Want to try Sulforaphane but don't know how to make it safely? I got you covered ;-)

sulforaphane.jpg

What if I told you there was a supplement that is a veritable panacea boasting the ability to stifle certain cancer cells, improve cognitive function, promote a healthy gut microbiome and act as a potent anti-inflammatory agent? What if I told you that you could make this supplement in your home through a simple process of sprouting broccoli seeds in a mason jar? What is this amazing supplement?  Sulforaphane!

Sulforaphane has been extensively studied and it’s effects on the human body is nothing less than miraculous
 Dr. Patrick with bags of sprouts!

Dr. Patrick with bags of sprouts!

 

The first time I heard of sulforaphane was on the Joe Rogan Podcast with Dr. Rhonda Patrick. Dr. Patrick is a biomedical scientist who has done extensive research in the nutritional effects on cancer and aging. She is an expert in the biomedical implications of micro-nutrient deficiencies in humans and how they relate to chronic diseases. So basically, if Dr. Patrick has something to say.... I listen closely! (follow Dr. Patrick's Instagram page for posts on broccoli sprouts and other nutritional gems).

Sulforaphane has been extensively studied and it's effects on the human body is nothing less than miraculous. It has been shown to stunt the growth of cancer cells, reduce systemic inflammation, assist in detoxification, improve cognition, decrease fatigue, reduce the symptoms of anxiety and depression, improve diabetes, support hair growth, protect the kidneys and much, much more. Check out this great article: 39 Health Benefits of Sulforaphane.

So where can you buy this amazing supplement? This is where it gets interesting. Sulforaphane only becomes bio-active through the process of chomping down on cruciferous vegetables. The process of isolating the compound as a supplement drastically reduces its effectiveness. Getting the bio-active dose of sulforaphane into your bloodstream takes the assistance of an enzyme called myrosinase. Think of the sulforaphane containing plant cells like the little green glow-sticks we played with as kids. To activate the sticks, we had to crunch the glass tube inside and mix the ingredients. Similarly, chomping down on broccoli sprouts causes the plant cells to release the myrosinase which in turn activates the sulforaphane. Admittedly, bio-chem isn't my forte but if you want to learn more, you can read about the physiological process in all its glory here.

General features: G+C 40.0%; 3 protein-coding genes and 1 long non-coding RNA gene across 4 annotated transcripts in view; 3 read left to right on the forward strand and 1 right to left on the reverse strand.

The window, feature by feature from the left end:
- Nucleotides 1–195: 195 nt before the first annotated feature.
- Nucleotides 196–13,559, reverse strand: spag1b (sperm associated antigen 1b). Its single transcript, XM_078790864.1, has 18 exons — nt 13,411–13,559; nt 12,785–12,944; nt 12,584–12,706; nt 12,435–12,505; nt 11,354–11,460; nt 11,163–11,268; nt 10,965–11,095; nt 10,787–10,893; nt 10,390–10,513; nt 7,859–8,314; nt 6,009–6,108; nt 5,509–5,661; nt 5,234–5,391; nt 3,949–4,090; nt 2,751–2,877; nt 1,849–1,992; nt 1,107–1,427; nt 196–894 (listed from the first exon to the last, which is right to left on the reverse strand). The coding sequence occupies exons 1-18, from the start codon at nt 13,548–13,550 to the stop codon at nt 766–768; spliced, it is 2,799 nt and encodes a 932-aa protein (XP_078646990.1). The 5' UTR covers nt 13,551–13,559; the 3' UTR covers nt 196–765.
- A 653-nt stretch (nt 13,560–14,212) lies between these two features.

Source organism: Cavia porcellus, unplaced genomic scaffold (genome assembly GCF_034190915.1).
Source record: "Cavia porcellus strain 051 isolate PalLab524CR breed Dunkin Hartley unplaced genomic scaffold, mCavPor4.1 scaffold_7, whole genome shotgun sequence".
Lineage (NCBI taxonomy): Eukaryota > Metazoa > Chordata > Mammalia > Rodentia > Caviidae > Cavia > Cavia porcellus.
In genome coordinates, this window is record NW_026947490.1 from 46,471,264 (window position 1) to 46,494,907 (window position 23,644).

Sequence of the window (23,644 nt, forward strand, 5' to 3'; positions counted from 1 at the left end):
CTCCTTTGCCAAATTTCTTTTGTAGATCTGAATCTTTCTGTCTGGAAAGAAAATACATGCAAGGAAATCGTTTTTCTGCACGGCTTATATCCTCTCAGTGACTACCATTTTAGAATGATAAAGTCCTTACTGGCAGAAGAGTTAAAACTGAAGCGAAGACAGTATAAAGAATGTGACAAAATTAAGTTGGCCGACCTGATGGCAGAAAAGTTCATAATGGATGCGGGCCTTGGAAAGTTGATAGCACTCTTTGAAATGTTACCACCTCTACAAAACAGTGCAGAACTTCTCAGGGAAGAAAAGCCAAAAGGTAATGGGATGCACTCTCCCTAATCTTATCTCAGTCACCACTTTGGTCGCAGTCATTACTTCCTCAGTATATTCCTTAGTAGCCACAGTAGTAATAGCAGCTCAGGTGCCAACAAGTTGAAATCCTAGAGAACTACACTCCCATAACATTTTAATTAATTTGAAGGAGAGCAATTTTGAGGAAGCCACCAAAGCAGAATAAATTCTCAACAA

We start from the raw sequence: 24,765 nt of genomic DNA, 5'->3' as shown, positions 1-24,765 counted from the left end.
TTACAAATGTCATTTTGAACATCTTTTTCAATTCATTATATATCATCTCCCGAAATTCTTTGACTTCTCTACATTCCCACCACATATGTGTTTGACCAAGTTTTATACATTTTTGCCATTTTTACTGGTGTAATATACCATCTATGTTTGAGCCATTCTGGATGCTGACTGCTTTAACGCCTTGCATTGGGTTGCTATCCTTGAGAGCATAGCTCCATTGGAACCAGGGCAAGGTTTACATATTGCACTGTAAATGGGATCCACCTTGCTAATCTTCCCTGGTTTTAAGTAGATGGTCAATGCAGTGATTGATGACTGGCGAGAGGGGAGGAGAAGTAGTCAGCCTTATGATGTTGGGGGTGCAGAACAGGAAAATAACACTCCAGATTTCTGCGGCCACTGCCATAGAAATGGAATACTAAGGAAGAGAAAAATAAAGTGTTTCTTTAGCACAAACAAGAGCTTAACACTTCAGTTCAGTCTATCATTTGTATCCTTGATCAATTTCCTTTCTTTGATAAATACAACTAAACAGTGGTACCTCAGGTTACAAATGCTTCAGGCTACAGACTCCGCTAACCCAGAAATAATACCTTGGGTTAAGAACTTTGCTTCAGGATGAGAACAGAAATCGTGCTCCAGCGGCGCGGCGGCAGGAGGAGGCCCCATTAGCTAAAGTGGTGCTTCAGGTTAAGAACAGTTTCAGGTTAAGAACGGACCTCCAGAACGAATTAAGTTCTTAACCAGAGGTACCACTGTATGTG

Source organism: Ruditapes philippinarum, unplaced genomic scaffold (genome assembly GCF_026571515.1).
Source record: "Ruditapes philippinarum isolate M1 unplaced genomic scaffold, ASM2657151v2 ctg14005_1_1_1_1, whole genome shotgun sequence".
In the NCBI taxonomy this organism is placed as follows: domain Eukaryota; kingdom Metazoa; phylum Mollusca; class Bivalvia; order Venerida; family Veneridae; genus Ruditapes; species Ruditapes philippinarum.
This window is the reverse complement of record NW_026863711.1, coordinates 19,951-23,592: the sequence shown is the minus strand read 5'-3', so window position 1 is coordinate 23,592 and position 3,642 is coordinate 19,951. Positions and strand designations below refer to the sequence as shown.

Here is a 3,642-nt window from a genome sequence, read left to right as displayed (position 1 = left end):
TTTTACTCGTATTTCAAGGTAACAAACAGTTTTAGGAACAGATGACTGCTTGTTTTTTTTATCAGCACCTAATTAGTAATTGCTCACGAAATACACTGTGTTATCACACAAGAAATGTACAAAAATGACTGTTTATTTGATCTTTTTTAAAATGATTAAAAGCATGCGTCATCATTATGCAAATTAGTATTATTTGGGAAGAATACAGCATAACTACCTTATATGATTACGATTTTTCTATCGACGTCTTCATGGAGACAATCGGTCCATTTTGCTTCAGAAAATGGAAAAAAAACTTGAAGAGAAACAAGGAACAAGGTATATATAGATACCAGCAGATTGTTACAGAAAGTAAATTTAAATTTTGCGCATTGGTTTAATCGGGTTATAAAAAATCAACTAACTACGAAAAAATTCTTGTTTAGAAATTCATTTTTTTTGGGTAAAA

sprouts.jpg

To reap all the benefits from this amazing compound you have a couple choices. There is a company in France that makes a decent supplement called Prostaphane but I am not sure of its availability here in the US or the cost. You can also buy these spicy little sprouts from most grocery stores but they are a bit pricey ($3.00 for 4 ounces which would be about 1 serving). Finally, and my personal favorite choice, you can become a broccoli sprout farmer right in your own kitchen. I've listed all the tools you'll need below. It's a simple process of rinsing and draining the seeds in a mason jar with a special draining lid. I typically sterilize 3 jars in the oven set at 180 degrees for 15 minutes. Then I wash the draining lids with antibacterial dish soap and let them air dry. I put 1 tablespoon of seeds into each jar (I typically make 3 jars at a time). I then fill the jars with enough water to cover the seeds and let them sit overnight. In the morning I simply drain the water, give the seeds a rinse, and set the jars on a rack upside down to drain. I do this twice a day for 3-6 days. That's it! Using 3 standard jars should yield you enough sprouts to last a week. The sprouts can pack a spicy punch so there are a millions ways you can take them. Personally, I say man up, grab a fork and scarf down your dose like a champ!

If this process confuses you, watch this creepy dude explain the process. 

Below is the list of my equipment that I use but you can use anything you have at home that will work. Just be sure to be fastidious with cleaning the jars and lids to prevent contamination.